Keep in mind that mental skills are just like physical ones: The more you practice them, the better you'll get! Even if you've been an easy target for psych-outs in the past, you can systematically train yourself to be mentally tough for the future. Here's how:

  • Arrange specific things that you can systematically focus on before your race. These would be all of the steps of your pre-race ritual. (i.e. listening to music, stretching, jumping up and down, slowing and deepening your breathing, mentally reviewing your race strategy, etc.). Your job is to use these specific steps as a way to distract you from the intimidation-causing distractions from the other swimmer. That is, if you put all of your concentration on the steps of your pre-race ritual, there will be no “mental room” to focus on the stress-inducing thoughts about this other racer. For example, Diane, got behind the blocks, turned her music up loudly on her iPod, focused on stretching her legs out first, then her arms, all the while keeping her eyes locked on a spot behind the blocks. The trick is always to get more interested in what YOU are doing than what you think someone else is doing.
  • Be sure to concentrate mentally on what YOU are doing while you're doing it physically. Your pre-race ritual will only help you avoid getting psyched out if, while you’re doing it physically, you're concentrating mentally on each step of that ritual. So when Diane stretched the left side of her body before the right, she made sure that she only thought about and focused on the feel of what she was doing, rather than on her thoughts about Sue.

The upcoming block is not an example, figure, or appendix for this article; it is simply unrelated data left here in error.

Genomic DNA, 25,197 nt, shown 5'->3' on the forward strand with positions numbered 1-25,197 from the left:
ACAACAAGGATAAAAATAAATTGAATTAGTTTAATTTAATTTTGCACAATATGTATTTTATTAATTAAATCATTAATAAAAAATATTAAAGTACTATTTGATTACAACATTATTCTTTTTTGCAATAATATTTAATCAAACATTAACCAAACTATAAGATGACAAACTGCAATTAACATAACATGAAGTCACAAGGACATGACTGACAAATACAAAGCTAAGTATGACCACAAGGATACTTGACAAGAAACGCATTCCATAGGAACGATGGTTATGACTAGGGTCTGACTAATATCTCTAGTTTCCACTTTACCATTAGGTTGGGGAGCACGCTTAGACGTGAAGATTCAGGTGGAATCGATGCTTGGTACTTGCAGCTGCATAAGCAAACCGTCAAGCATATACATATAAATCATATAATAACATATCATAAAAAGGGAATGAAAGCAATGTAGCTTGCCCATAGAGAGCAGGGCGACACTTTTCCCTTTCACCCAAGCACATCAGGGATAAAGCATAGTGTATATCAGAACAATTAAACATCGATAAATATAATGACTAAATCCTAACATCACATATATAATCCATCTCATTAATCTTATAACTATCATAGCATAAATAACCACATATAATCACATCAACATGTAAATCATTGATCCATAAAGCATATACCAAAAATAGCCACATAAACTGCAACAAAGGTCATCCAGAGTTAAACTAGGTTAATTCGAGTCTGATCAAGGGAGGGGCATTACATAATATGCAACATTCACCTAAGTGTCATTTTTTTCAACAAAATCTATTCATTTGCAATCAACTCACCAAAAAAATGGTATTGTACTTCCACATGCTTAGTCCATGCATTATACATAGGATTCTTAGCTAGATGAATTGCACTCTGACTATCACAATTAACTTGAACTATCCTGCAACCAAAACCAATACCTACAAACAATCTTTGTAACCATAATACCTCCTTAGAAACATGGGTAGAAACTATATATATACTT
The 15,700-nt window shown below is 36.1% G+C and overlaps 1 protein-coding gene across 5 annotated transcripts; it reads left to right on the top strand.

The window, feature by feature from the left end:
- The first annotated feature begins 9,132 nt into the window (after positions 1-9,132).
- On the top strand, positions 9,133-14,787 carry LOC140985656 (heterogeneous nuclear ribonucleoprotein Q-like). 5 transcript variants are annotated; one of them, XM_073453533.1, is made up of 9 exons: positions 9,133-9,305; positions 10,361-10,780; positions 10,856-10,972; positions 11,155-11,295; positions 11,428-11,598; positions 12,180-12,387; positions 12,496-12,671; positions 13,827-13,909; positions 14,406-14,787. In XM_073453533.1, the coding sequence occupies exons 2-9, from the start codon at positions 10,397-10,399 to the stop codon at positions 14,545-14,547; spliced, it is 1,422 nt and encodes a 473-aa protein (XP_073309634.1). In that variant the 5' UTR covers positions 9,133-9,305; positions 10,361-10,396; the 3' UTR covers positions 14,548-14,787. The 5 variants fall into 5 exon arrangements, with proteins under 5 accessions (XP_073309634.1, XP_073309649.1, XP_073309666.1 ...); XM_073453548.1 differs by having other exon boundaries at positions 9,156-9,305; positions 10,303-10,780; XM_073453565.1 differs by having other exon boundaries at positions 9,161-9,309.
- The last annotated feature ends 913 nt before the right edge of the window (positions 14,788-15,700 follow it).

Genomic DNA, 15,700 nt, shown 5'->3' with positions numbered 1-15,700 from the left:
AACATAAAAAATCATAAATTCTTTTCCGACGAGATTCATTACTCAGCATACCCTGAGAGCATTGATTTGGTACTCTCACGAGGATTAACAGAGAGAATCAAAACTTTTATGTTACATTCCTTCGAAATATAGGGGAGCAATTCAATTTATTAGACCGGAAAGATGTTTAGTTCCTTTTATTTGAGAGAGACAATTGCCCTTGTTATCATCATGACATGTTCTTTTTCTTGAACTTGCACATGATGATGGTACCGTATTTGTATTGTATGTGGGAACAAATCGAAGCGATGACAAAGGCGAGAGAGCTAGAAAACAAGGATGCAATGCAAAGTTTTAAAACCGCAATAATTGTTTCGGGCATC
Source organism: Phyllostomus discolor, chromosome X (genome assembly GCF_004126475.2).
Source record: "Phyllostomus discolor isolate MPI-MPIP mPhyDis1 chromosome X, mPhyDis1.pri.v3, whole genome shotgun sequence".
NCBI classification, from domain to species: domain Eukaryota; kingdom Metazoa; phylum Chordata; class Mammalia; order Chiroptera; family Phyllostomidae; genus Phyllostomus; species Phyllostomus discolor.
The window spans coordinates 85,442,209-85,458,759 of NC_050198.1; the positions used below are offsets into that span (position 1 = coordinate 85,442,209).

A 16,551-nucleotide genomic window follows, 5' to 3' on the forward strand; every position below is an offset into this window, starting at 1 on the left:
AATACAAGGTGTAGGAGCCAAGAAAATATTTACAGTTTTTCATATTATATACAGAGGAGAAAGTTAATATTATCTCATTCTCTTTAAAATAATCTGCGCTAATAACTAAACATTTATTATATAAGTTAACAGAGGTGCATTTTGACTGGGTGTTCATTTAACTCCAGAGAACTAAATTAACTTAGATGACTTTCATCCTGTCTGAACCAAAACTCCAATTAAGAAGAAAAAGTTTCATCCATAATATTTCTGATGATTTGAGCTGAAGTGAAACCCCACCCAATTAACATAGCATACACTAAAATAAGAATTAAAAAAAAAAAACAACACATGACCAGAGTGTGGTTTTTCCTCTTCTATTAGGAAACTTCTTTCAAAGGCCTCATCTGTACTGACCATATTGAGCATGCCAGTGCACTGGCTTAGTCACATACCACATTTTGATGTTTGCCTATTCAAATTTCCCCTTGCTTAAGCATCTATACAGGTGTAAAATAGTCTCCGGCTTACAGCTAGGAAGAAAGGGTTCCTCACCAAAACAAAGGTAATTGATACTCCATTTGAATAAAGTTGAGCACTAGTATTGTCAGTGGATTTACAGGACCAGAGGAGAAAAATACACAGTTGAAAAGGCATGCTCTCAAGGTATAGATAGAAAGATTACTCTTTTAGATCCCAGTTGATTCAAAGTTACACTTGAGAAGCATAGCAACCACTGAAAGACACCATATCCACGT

• Every time you get to race in practice from a start, you want to practice going through this very same ritual, focusing ONLY on what YOU are doing. Look for opportunities in practice, and even during dry land where you can practice keeping your concentration on what YOU are doing and on no one else. Those times that you find your thoughts and focus going to another swimmer, be sure to immediately return your focus back to what YOU are doing. 

Remember, no one can psych you out unless you allow it. Start right now to close the door on psych-outs and intimidation!

Dr. Alan Goldberg CDsAs a sports psychology consultant, Dr. Alan Goldberg works with swimmers at every level. A presenter at the Olympic Training Center, swim coaches clinics and clubs around the country, Dr. G specializes in helping swimmers struggling with performance problems, get unstuck and swim fast when it counts the most. He works over Skype, providing one-on-one consultation with swimmers and other athletes around the world. Dr. G has written over 35 mental toughness training programs and books. In addition, he is a regular contributor to Splash Magazine.

For more FREE mental toughness tips and swim articles, go to Dr. Goldberg's website, www.competitivedge.com and click on “choose your sport” and then “swimming.” You can also visit him on Facebook, follow him on Twitter and sign up for his free, monthly mental toughness newsletter.

Want to get a head start on your mental toughness training? Dr. Goldberg's
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Questions? I hope you'll feel free to contact Dr. Goldberg at
Goldberg@competitivedge.com or call directly (413) 549-1085.